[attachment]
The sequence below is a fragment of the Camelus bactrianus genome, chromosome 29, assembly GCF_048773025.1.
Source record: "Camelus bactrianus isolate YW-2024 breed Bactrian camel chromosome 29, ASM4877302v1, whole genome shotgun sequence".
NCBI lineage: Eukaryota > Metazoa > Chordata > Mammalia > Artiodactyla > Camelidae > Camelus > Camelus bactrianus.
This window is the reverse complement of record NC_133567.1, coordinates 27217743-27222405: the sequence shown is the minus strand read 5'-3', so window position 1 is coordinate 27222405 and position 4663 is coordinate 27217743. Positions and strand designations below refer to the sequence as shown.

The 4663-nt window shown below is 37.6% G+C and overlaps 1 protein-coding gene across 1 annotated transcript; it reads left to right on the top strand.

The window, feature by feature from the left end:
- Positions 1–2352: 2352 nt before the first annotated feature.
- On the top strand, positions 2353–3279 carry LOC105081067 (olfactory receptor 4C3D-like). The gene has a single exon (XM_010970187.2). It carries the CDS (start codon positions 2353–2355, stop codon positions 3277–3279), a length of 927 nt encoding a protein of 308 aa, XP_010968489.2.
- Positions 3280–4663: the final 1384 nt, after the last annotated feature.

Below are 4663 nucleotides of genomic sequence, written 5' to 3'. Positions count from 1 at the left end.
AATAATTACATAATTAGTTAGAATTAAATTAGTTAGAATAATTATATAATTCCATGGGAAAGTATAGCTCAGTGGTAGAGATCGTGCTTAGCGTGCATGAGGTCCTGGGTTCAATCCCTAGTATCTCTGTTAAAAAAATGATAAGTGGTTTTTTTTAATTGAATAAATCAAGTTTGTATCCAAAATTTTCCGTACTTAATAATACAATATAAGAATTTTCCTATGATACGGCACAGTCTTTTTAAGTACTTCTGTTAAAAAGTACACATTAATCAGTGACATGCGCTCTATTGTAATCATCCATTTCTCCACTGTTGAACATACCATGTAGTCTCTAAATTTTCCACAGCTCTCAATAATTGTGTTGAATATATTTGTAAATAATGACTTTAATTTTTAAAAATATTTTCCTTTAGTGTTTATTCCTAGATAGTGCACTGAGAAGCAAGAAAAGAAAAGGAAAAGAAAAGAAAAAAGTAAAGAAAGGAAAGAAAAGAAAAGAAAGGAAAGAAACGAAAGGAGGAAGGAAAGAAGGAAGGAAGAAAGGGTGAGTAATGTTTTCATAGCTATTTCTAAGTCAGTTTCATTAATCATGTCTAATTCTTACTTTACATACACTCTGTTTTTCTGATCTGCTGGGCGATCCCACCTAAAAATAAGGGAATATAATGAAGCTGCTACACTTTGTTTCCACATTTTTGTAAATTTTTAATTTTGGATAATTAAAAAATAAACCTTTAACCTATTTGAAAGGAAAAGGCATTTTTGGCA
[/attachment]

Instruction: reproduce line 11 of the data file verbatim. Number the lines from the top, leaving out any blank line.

AATAATTACATAATTAGTTAGAATTAAATTAGTTAGAATAATTATATAATTCCATGGGAAAGTATAGCTCAGTGGTAGAGATCGTGCTTAGCGTGCATGAGGTCCTGGGTTCAATCCCTAGTATCTCTGTTAAAAAAATGATAAGTGGTTTTTTTTAATTGAATAAATCAAGTTTGTATCCAAAATTTTCCGTACTTAATAATACAATATAAGAATTTTCCTATGATACGGCACAGTCTTTTTAAGTACTTCTGTTAAAAAGTACACATTAATCAGTGACATGCGCTCTATTGTAATCATCCATTTCTCCACTGTTGAACATACCATGTAGTCTCTAAATTTTCCACAGCTCTCAATAATTGTGTTGAATATATTTGTAAATAATGACTTTAATTTTTAAAAATATTTTCCTTTAGTGTTTATTCCTAGATAGTGCACTGAGAAGCAAGAAAAGAAAAGGAAAAGAAAAGAAAAAAGTAAAGAAAGGAAAGAAAAGAAAAGAAAGGAAAGAAACGAAAGGAGGAAGGAAAGAAGGAAGGAAGAAAGGGTGAGTAATGTTTTCATAGCTATTTCTAAGTCAGTTTCATTAATCATGTCTAATTCTTACTTTACATACACTCTGTTTTTCTGATCTGCTGGGCGATCCCACCTAAAAATAAGGGAATATAATGAAGCTGCTACACTTTGTTTCCACATTTTTGTAAATTTTTAATTTTGGATAATTAAAAAATAAACCTTTAACCTATTTGAAAGGAAAAGGCATTTTTGGCA